What is it?
Plantar fasciitis is a painful condition that affects the bottom of the foot, more precisely in the heel (which is often call heel spur syndrome). In the plantar fasciitis, there is an active inflammation of the origin of the plantar fascia and its structures, which causes pain and tenderness beneath the heel. The plantar fascia is a thick layer of tissue that goes from the heel to the front of the foot and it is this layer of tissue that supports the arch of our foot. In about 30%, both feet are affected, but non-surgical treatment of plantar fasciitis, like physical therapy, is successful in 90% of the cases.  Nevertheless, physical therapy after surgery should be considered to gain mobility of the plantar fascia and reduce the pain or to restore normal sensibility, if it exists.
When the foot is on the ground, it sustains a tremendous amount of force (our body weight), which causes some stress to the plantar fascia where it attaches to the heel. Some small ruptures of the fascia can occur, which are normally repaired by our body. But, in this constant and repetitive process of injury and repair, a bone spur (an outgrowth of the bone) can be formed, in a response of the body to try to firmly attach the fascia to the heel, preventing the total rupture of the fascia. The formation of the bone spur will create an inflammation, which will lead to degeneration of the fat pads.
The primary function of the heel pad is to absorb the shock each time we strike the heel on the floor when we walk or run. As we age, the fat pad becomes thinner and starts to break down, reducing the amount of shock absorption. 
Plantar fasciitis is characterized by a gradual onset of sharp or dull pain deep in the bottom of the heel or arch. Pain is usually more intense with the first few steps in the morning or when trying to walk after extended periods of sitting. Symptoms may decrease after walking for a few minutes. Pain may return of increase towards the end of the day. Positional pain, especially with flexion or extension of the foot or toes. Possible sensations of burning, tingling, or numbness. Interestingly, the spur itself is rarely the cause of pain.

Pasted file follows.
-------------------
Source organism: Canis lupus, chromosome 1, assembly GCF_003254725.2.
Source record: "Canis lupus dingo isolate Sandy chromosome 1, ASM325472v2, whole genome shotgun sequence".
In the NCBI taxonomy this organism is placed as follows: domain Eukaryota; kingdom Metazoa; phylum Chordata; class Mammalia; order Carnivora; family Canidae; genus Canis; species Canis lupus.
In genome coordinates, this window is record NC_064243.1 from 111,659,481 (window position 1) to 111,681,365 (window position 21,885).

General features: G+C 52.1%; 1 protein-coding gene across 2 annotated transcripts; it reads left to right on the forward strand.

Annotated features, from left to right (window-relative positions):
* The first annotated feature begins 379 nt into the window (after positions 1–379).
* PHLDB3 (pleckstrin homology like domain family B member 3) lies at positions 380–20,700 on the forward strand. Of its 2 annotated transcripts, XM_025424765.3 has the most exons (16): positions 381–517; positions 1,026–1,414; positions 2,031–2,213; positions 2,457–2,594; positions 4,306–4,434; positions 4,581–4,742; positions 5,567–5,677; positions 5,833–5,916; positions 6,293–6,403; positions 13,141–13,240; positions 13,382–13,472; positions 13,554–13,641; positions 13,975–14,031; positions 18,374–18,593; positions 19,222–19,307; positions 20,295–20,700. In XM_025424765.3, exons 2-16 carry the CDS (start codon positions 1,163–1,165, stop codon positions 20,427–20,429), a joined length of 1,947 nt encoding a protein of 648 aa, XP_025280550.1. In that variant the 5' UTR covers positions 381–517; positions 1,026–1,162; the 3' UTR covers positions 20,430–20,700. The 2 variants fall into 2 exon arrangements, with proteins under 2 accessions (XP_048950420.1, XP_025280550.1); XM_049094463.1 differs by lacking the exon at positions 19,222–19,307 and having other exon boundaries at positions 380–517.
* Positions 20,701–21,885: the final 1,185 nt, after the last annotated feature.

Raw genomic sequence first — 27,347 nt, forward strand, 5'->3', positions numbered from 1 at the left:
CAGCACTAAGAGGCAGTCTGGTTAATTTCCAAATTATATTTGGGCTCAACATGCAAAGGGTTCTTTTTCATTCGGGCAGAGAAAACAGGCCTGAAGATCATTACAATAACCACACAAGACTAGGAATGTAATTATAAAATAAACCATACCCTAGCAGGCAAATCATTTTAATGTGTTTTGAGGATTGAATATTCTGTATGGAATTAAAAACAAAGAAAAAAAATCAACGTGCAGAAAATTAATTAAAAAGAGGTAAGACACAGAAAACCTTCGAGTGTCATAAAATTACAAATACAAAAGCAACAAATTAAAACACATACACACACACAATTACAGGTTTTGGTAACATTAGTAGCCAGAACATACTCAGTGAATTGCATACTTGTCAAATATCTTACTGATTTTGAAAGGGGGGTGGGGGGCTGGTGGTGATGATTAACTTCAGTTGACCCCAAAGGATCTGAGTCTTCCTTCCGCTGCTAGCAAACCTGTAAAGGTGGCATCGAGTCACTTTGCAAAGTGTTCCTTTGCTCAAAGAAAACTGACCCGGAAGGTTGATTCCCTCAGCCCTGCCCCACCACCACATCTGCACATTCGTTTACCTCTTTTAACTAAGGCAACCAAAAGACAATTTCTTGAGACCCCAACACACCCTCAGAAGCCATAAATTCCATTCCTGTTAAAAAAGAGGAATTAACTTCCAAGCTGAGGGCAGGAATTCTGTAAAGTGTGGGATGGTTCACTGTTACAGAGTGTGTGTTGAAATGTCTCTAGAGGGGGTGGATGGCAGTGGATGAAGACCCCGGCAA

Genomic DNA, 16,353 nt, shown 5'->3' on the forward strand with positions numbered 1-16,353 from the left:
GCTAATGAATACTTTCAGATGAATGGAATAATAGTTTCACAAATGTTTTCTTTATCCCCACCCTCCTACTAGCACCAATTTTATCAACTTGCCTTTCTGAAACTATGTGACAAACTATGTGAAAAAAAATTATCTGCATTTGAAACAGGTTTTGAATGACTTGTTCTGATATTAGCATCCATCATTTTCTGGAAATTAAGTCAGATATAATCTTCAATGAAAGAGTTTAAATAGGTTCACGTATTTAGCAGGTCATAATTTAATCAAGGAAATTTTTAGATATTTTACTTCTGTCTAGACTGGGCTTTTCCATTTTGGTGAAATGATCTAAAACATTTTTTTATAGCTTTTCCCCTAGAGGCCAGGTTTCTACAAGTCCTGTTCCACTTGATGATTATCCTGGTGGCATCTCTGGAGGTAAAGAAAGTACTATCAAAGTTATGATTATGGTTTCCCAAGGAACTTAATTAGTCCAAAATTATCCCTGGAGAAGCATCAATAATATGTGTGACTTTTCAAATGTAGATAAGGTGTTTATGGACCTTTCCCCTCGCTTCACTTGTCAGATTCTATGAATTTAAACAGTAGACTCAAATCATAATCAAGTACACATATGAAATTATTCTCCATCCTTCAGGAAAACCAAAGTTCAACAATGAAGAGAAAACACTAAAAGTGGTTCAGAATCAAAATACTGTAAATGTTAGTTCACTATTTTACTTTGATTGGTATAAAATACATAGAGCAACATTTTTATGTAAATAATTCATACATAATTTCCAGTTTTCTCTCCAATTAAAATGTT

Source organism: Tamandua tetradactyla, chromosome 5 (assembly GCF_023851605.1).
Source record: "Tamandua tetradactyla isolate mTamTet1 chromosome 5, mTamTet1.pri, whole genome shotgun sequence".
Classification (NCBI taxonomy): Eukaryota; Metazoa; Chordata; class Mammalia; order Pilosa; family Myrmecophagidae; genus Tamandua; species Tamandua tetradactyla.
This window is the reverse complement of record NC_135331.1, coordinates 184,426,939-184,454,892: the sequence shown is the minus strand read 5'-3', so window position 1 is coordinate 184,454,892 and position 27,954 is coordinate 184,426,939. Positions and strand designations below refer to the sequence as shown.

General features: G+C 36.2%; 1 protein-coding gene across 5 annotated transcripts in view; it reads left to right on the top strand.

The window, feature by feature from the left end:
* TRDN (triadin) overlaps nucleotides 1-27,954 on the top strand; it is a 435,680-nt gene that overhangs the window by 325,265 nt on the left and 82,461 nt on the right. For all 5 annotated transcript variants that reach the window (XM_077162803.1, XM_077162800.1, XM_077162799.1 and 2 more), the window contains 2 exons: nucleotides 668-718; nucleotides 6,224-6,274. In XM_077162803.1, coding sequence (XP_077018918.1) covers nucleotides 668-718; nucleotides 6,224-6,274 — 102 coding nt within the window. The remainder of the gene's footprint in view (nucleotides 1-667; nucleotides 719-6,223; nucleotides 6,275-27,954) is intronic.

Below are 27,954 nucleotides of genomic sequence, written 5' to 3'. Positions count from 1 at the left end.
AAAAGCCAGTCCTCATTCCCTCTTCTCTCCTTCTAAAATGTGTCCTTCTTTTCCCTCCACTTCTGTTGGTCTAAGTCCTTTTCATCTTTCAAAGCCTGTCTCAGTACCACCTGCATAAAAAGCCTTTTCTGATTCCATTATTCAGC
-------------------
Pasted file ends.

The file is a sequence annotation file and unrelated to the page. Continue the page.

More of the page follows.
The symptoms of the plantar fasciitis include pain along the inside edge of the heel near the arch of the foot. The pain is worse when weight is placed on the foot, which is more pronounced in the morning when we first place our foot on the floor. Prolonged standing increases the symptoms, and it is greater at the end of the day. 
The most common cause of plantar fasciitis is related to poor structures of the foot. For example, people who have problems with the foot arches (flat feet or cavus feet), are more prone to develop plantar fasciitis.  In flat feet the plantar fascia may become overloaded during exercise activities, such as running. In cavus feet the plantar fascia is very tight and there may be considerable pressure at the attachment to the heel bone. 
The most frequent cause is an abnormal motion of the foot while walking, called excessive pronation. This will place abnormal stresses on the plantar fascia itself, and its sites or insertion into the bones or feet. Get advice near your physical therapist about postural chances during the gait you should adopt and exercises you can do to correct your posture. Other factors that may contribute to plantar fasciitis and heel spurs include a sudden increase in daily activities, increase in weight, changes in training regimen (intensity and duration), or a change of shoes. 
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 Tennis Injury Free. Heel Pain: Plantar Fasciitis and Heel Spur.
 Physical Therapy At Briarcliff & Jefferson Valley, P.C. Plantar Fascitis and Heel Spurs.